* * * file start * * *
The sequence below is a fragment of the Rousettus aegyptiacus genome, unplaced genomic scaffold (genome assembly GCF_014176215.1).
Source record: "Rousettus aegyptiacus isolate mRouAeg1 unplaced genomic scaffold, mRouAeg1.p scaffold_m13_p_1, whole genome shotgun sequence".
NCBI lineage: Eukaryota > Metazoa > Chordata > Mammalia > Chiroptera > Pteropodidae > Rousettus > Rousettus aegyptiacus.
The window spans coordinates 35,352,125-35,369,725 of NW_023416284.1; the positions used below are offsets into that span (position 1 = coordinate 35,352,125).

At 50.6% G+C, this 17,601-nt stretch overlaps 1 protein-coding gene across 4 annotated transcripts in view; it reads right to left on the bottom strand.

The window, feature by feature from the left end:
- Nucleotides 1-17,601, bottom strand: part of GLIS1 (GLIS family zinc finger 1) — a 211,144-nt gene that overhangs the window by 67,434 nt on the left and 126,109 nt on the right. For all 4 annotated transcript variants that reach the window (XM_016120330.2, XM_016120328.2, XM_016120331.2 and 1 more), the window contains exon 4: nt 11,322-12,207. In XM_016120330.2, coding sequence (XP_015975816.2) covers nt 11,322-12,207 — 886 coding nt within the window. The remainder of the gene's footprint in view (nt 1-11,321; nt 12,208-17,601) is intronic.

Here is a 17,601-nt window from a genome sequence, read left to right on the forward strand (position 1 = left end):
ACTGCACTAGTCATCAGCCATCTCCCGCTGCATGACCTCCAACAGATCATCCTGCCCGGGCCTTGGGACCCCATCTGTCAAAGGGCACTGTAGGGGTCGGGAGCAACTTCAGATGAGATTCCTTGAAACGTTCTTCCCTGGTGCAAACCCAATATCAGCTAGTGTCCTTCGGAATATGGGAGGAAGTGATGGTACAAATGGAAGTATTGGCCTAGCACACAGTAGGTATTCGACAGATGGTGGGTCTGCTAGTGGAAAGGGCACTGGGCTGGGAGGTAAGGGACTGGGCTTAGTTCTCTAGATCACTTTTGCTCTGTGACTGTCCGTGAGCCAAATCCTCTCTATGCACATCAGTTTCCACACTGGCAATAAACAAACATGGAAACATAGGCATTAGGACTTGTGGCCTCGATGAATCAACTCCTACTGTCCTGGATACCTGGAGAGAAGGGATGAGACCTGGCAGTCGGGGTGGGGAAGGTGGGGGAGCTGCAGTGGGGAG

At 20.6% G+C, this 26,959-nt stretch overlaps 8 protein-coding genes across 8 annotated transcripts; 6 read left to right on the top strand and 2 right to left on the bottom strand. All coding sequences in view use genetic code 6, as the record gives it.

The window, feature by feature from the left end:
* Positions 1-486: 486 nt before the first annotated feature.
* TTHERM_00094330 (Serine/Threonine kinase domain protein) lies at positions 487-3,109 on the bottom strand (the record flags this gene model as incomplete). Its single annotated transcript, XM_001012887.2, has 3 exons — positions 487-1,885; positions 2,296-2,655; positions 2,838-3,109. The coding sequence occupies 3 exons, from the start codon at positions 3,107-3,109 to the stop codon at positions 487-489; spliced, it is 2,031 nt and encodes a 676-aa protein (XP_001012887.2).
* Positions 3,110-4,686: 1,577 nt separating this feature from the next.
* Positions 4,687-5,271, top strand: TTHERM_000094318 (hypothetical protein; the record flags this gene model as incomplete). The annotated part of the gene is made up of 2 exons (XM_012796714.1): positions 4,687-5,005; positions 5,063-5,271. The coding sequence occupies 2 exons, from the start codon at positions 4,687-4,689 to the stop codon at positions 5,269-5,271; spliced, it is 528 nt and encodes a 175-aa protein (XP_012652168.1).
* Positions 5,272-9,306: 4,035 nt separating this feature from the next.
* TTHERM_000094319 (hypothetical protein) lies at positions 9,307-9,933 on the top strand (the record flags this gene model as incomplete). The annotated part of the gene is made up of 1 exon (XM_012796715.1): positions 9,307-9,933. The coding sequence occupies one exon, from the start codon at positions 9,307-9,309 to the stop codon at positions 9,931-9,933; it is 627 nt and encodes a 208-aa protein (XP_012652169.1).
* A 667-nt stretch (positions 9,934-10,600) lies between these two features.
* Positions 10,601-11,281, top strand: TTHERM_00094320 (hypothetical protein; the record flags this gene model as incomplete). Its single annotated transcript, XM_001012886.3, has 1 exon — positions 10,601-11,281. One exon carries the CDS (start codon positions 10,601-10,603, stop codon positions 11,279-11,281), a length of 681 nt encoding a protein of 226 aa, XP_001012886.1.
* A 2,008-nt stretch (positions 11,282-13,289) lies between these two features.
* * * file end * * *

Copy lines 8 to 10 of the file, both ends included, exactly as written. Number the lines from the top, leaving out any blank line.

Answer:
Here is a 17,601-nt window from a genome sequence, read left to right on the forward strand (position 1 = left end):
ACTGCACTAGTCATCAGCCATCTCCCGCTGCATGACCTCCAACAGATCATCCTGCCCGGGCCTTGGGACCCCATCTGTCAAAGGGCACTGTAGGGGTCGGGAGCAACTTCAGATGAGATTCCTTGAAACGTTCTTCCCTGGTGCAAACCCAATATCAGCTAGTGTCCTTCGGAATATGGGAGGAAGTGATGGTACAAATGGAAGTATTGGCCTAGCACACAGTAGGTATTCGACAGATGGTGGGTCTGCTAGTGGAAAGGGCACTGGGCTGGGAGGTAAGGGACTGGGCTTAGTTCTCTAGATCACTTTTGCTCTGTGACTGTCCGTGAGCCAAATCCTCTCTATGCACATCAGTTTCCACACTGGCAATAAACAAACATGGAAACATAGGCATTAGGACTTGTGGCCTCGATGAATCAACTCCTACTGTCCTGGATACCTGGAGAGAAGGGATGAGACCTGGCAGTCGGGGTGGGGAAGGTGGGGGAGCTGCAGTGGGGAG

At 20.6% G+C, this 26,959-nt stretch overlaps 8 protein-coding genes across 8 annotated transcripts; 6 read left to right on the top strand and 2 right to left on the bottom strand. All coding sequences in view use genetic code 6, as the record gives it.